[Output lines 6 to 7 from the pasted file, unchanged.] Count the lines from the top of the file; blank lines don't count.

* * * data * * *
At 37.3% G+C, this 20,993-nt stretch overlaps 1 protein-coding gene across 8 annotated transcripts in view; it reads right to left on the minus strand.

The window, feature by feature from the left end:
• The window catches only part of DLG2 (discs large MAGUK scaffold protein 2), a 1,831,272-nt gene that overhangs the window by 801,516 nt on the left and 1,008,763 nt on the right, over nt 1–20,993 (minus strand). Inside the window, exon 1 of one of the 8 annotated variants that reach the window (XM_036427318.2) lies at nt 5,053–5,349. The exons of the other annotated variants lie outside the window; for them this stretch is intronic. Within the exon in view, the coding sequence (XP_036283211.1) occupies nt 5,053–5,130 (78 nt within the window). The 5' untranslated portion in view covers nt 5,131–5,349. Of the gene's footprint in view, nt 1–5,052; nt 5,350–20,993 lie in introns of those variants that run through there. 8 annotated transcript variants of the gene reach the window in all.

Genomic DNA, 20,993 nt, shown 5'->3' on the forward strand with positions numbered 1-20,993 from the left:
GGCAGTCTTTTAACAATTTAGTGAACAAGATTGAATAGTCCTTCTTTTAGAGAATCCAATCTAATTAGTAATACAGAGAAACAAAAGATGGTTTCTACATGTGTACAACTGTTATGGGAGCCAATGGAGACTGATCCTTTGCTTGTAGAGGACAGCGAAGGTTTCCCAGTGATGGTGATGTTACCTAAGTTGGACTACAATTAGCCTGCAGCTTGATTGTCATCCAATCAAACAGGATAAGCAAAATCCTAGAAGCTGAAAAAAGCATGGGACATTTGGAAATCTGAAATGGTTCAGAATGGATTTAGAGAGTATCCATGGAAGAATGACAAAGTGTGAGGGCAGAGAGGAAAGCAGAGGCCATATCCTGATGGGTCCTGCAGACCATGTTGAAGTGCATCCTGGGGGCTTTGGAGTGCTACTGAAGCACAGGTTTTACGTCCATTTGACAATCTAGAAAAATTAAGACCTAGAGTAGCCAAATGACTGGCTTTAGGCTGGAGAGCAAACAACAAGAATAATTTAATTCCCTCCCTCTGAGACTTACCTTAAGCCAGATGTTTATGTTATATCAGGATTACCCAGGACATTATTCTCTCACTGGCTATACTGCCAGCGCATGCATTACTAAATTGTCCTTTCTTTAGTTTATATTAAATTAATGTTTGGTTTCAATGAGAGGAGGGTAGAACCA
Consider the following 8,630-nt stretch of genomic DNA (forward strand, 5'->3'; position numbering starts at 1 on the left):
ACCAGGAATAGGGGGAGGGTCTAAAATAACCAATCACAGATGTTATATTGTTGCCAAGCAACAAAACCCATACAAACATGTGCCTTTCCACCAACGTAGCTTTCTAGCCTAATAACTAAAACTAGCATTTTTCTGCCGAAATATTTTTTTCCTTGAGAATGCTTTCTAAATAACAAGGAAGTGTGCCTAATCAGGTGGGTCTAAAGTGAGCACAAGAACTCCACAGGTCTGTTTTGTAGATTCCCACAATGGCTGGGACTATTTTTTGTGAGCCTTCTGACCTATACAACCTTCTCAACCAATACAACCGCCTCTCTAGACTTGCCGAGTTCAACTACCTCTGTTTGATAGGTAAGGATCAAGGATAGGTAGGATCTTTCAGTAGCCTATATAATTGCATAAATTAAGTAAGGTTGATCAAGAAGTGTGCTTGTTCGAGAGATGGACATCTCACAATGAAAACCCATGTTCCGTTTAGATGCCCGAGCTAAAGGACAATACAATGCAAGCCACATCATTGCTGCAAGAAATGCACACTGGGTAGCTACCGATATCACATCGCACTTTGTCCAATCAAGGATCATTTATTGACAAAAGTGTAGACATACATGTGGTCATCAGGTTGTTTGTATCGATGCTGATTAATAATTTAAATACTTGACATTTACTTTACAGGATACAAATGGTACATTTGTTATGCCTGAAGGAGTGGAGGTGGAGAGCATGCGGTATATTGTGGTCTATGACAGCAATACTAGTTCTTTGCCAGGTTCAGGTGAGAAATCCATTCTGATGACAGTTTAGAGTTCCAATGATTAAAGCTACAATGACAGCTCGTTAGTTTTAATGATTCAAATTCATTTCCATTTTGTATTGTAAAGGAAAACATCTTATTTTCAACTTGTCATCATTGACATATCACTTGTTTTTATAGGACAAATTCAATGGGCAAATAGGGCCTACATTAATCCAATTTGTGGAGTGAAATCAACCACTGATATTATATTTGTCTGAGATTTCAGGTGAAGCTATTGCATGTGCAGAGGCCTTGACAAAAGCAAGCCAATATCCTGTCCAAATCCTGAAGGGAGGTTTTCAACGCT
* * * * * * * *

Consider the following 8,630-nt stretch of genomic DNA (forward strand, 5'->3'; position numbering starts at 1 on the left):
ACCAGGAATAGGGGGAGGGTCTAAAATAACCAATCACAGATGTTATATTGTTGCCAAGCAACAAAACCCATACAAACATGTGCCTTTCCACCAACGTAGCTTTCTAGCCTAATAACTAAAACTAGCATTTTTCTGCCGAAATATTTTTTTCCTTGAGAATGCTTTCTAAATAACAAGGAAGTGTGCCTAATCAGGTGGGTCTAAAGTGAGCACAAGAACTCCACAGGTCTGTTTTGTAGATTCCCACAATGGCTGGGACTATTTTTTGTGAGCCTTCTGACCTATACAACCTTCTCAACCAATACAACCGCCTCTCTAGACTTGCCGAGTTCAACTACCTCTGTTTGATAGGTAAGGATCAAGGATAGGTAGGATCTTTCAGTAGCCTATATAATTGCATAAATTAAGTAAGGTTGATCAAGAAGTGTGCTTGTTCGAGAGATGGACATCTCACAATGAAAACCCATGTTCCGTTTAGATGCCCGAGCTAAAGGACAATACAATGCAAGCCACATCATTGCTGCAAGAAATGCACACTGGGTAGCTACCGATATCACATCGCACTTTGTCCAATCAAGGATCATTTATTGACAAAAGTGTAGACATACATGTGGTCATCAGGTTGTTTGTATCGATGCTGATTAATAATTTAAATACTTGACATTTACTTTACAGGATACAAATGGTACATTTGTTATGCCTGAAGGAGTGGAGGTGGAGAGCATGCGGTATATTGTGGTCTATGACAGCAATACTAGTTCTTTGCCAGGTTCAGGTGAGAAATCCATTCTGATGACAGTTTAGAGTTCCAATGATTAAAGCTACAATGACAGCTCGTTAGTTTTAATGATTCAAATTCATTTCCATTTTGTATTGTAAAGGAAAACATCTTATTTTCAACTTGTCATCATTGACATATCACTTGTTTTTATAGGACAAATTCAATGGGCAAATAGGGCCTACATTAATCCAATTTGTGGAGTGAAATCAACCACTGATATTATATTTGTCTGAGATTTCAGGTGAAGCTATTGCATGTGCAGAGGCCTTGACAAAAGCAAGCCAATATCCTGTCCAAATCCTGAAGGGAGGTTTTCAACGCT